[meteorite-list] Scientists hope to land spacecraft on asteroid
From: Darren Garrison <cynapse_at_meteoritecentral.com>
Date: Fri, 19 Sep 2008 19:40:37 -0400
Scientists hope to land spacecraft on asteroid
Published Date: 20 September 2008
By Jenny Haworth
EUROPEAN scientists are hoping to land a spacecraft on an asteroid to help
research into the origins of Earth. Known as Marco Polo, the mission, run by
scientists and engineers could take place in the next ten years.
The aim would be to bring back material from an asteroid to learn more about how
our solar system developed.
A small asteroid ? less than a mile across ? would be selected near Earth. A
spacecraft would land and drill for dust and rubble.
Sattelite manufacturers Astrium in the UK and OHB in Germany are undertaking a
study to assess the type of spacecraft that would be needed to carry out the
Dr Ralph Cordey from Astrium said: "We've got to look at all elements of the
mission ? how we would design the mission, how to design the trajectory to one
of a number of possible asteroids, how to optimise that so we use the smallest
spacecraft, the least fuel and the smallest rocket."
Professor Andrew Collier Cameron, an astronomer from the University of St
Andrews, said the venture could help solve the mystery of the origins of planets
"Getting samples is very, very important," said Prof Collier Cameron. "It gives
us a sample of primordial material left over from the time when the solar system
Asteroids are lumps of debris left over from the formation of the solar system
about 4.6 billion years ago.
They can provide pristine material to help scientists find out how planets could
evolve from dust particles that built up to form gravel-like rocks.
A final decision on whether to approve the mission will be made by the European
Space Agency (ESA) in a few years.
If approved, the mission would launch in about 2017.
The mission could provide considerable challenges. If the spacecraft does not
approach the asteroid correctly, it could be damaged or could bounce back off
It is expected that up 300g of dust and pebbles could be stored in a sealed
capsule in the probe. It would release the capsule close to Earth for a
After it landed, the capsule would be opened in a clean facility to make sure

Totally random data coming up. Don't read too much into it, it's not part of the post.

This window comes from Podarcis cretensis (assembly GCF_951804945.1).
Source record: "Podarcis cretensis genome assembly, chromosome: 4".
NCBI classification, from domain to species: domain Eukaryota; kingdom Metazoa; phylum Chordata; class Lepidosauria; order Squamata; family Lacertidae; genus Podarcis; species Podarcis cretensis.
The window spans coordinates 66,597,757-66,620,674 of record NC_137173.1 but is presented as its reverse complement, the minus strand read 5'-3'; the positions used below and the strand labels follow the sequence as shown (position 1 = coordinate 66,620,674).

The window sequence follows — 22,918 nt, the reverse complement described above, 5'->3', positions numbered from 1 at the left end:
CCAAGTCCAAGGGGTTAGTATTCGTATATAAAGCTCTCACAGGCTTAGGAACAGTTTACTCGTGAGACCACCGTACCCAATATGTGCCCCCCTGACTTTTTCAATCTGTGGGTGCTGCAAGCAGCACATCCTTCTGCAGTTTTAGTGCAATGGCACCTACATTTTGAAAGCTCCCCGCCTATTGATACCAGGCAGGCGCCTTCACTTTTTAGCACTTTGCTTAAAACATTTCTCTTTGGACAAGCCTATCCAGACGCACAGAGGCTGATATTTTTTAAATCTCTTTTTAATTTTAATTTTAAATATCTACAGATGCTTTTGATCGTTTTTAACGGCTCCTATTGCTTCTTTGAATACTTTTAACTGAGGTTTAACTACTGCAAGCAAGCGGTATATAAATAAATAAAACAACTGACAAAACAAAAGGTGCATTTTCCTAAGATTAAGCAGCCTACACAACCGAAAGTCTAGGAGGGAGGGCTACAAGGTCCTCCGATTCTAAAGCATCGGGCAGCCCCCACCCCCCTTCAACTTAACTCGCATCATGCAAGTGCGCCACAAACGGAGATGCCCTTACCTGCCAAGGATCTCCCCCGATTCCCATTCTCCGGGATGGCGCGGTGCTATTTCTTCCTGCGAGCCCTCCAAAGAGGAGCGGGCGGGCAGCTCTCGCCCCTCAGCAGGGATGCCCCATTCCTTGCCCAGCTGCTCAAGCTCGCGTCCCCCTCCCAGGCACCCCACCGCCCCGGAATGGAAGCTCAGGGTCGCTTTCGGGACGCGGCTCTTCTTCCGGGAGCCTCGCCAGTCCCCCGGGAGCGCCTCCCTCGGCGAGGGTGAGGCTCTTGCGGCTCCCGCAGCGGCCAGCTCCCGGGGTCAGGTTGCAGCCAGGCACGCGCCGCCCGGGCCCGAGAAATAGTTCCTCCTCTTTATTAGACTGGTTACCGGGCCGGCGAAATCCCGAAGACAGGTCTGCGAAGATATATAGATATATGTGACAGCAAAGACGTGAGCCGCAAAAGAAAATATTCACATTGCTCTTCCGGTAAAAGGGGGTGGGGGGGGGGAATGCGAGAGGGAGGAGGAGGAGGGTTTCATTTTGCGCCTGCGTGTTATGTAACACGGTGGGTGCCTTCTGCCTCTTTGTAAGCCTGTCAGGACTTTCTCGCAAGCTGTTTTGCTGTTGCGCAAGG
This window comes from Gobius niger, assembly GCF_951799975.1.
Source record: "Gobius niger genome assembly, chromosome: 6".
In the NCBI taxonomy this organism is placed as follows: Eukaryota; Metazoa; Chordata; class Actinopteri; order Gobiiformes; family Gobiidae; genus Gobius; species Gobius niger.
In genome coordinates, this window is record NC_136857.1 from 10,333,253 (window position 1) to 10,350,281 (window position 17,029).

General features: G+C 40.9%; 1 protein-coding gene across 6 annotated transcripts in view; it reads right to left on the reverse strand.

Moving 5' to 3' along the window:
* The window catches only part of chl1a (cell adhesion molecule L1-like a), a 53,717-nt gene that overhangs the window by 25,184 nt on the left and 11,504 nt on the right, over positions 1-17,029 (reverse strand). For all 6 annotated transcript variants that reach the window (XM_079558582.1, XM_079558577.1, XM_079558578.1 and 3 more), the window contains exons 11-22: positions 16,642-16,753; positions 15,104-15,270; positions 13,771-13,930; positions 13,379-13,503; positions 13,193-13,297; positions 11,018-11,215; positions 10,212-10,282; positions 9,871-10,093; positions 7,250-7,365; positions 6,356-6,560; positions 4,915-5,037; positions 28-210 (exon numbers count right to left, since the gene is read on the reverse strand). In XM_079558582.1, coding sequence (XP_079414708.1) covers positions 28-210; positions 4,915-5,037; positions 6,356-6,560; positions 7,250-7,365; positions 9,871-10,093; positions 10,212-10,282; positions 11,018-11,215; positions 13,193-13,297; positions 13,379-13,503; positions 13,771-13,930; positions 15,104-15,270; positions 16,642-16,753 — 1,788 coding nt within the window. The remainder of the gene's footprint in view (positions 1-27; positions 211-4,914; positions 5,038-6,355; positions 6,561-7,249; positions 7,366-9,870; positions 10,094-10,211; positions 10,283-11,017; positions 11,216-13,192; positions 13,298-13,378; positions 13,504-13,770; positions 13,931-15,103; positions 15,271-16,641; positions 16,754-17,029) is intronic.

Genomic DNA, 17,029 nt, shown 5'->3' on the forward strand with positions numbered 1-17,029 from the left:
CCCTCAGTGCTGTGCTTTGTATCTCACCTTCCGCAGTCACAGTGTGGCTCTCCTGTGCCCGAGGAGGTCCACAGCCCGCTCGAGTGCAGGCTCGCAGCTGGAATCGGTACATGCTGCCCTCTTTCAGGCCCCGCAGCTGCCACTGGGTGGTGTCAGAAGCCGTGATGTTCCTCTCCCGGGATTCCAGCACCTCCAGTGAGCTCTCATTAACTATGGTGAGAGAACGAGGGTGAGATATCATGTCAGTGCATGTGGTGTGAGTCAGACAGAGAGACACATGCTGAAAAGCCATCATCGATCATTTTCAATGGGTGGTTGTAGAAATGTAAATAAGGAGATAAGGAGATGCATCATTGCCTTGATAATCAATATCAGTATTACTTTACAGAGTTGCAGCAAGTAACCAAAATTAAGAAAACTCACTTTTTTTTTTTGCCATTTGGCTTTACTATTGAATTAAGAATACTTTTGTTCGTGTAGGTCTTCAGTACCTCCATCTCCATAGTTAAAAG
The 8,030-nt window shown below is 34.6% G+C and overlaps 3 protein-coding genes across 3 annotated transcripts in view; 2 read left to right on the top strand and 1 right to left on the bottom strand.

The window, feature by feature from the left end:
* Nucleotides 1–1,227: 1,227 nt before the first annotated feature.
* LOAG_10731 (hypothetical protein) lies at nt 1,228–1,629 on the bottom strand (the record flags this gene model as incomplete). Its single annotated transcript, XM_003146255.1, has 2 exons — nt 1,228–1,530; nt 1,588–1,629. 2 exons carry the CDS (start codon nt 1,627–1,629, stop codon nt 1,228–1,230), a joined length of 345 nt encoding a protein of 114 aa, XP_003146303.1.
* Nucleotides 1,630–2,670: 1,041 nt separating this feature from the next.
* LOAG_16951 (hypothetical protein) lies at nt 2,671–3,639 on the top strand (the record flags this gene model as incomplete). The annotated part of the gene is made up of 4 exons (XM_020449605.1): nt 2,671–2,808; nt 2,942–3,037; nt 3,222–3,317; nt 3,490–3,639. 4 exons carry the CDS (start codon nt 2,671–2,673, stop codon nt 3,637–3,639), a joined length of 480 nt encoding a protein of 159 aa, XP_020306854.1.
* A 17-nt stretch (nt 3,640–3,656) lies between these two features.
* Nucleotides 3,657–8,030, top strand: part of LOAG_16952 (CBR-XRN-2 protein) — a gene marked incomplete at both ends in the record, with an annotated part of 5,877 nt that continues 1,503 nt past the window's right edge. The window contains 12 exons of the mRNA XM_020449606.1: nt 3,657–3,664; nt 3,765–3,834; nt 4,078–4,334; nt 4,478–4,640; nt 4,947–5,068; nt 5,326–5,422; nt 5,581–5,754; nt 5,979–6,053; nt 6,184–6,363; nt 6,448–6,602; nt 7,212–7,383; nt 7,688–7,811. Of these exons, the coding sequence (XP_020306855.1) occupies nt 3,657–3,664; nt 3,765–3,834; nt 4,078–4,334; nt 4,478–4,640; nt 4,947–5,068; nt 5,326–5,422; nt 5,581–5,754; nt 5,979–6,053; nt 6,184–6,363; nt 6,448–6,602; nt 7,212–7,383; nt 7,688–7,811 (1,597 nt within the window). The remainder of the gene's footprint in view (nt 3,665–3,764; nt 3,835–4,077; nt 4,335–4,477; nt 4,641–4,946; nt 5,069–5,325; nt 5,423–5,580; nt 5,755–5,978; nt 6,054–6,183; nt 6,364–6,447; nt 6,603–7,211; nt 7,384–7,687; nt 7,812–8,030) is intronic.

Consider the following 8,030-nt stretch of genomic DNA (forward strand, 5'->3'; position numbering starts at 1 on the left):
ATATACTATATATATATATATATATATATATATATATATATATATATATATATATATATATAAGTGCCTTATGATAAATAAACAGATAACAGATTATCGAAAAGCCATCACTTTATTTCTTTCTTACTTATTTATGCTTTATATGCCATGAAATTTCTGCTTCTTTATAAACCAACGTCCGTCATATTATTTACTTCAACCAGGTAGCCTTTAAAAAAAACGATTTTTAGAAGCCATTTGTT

there was no contamination of the samples.
ESA has an exploration roadmap for the missions it wishes to conduct in the
coming years. Marco Polo is being considered under its Cosmic Visions programme,
and is one of a number of competing ideas in a class of missions that could cost
in the region of 300 million (?238 million).
Such a mission could help develop the technology needed for the more challenging
task of landing on and leaving a planet that has a much bigger gravitational
pull, such as Mars.
THE Japanese recently attempted to grab samples off the surface of Asteroid
However, it is still not clear whether the spacecraft managed to capture any
material. The probe is due to return to Earth in 2010.
The Americans gathered information about Asteroid Eros with their NEAR Shoemaker
probe, which orbited close to the asteroid to collect data in 2000.
They have also sent the Dawn spacecraft to rendezvous with Asteroid Vesta in
2011 before going on to visit Asteroid Ceres in 2015.
Europe's Rosetta probe, which is en route to a comet, took close-up pictures of
Asteroid Steins during a flyby earlier this month.
Ultimately, it is possible that astronauts could visit an asteroid. The US space
agency is currently studying how this might be done.
(in honor of the date, passed through here
Europeans Lay Ou' Plans t' Brin' Asteroid Chunks Aft t' Earth
Th' European Space Agency (ESA) be considerin' a space voyage called Marco Polo,
in which a spacecraft would land on a wee asteroid, drill into its surface t'
collect samples o' rock an' dust, an' then fly aft t' Earth 'ere 't would drop
its sample capsule down t' th' surface. Two satellite manufacturin' companies be
currently conductin' a feasibility study; if ESA signs off on th' proposal,
Marco Polo could sail off into space in 2017.
Asteroids be chunks o' debris port o'er from th' chaotic mass that spun around
th' young Sun durin' th' formation o' th' Solar System about 4.6 billion voyages
ago. Th' rest o' th' material coalesced into planets [Th' Daily Mail].
Researchers say that studyin' th' composition o' an asteroid could give them
insight into how th' solar system formed. Th' roughly $430 cargo holds o' voyage
would also serve as a warm-up fer a hypothetical round-trip journey t' Mars, as
't would enable th' development o' technology needed fer gettin' up an' down
from a large planetary body wi' a much bigger gravitational pull [Telegraph].
Marco Polo wouldna be th' first spacecraft t' alight on an asteroid, or t' try
t' brin' aft a souvenir from one. In 2001, NASA brought th' NEAR Shoemaker
spacecraft down fer a landin' on th' nearby asteroid Eros, from 'ere 't
continued t' send data fer about two tides. Landin' can be tricky, tho: In 2005,
Japan?s Hayabusa spacecraft attempted t' land briefly on th' Itokawa asteroid
an' collect a rock sample, but malfunctions an' communication blackouts
bedeviled th' voyage. Still, Japanese engineers b'lieve Hayabusa collected some
dust that swirled up from th' asteroid?s surface, an' be eagerly awaitin' th'
craft?s return t' Earth in 2010.
While robotic rovers an' probes be havin' conducted many noteworthy experiments
on extraterrestrial bodies, so-called sample return missions be o' increasin'
interest t' scientists. Although in-situ measurements provide remarkable
insights, so much more would be learnt if materials be brought aft t' Earth
laboratories, 'ere th' full panoply o' modern analytical technologies can be
deployed [BBC News]. ESA an' NASA be havin' also discussed cooperatin' on a
sample return voyage t' Mars, although th' $4.5 t' $8 billion price tag fer such
a voyage be dauntin'.
Received on Fri 19 Sep 2008 07:40:37 PM PDT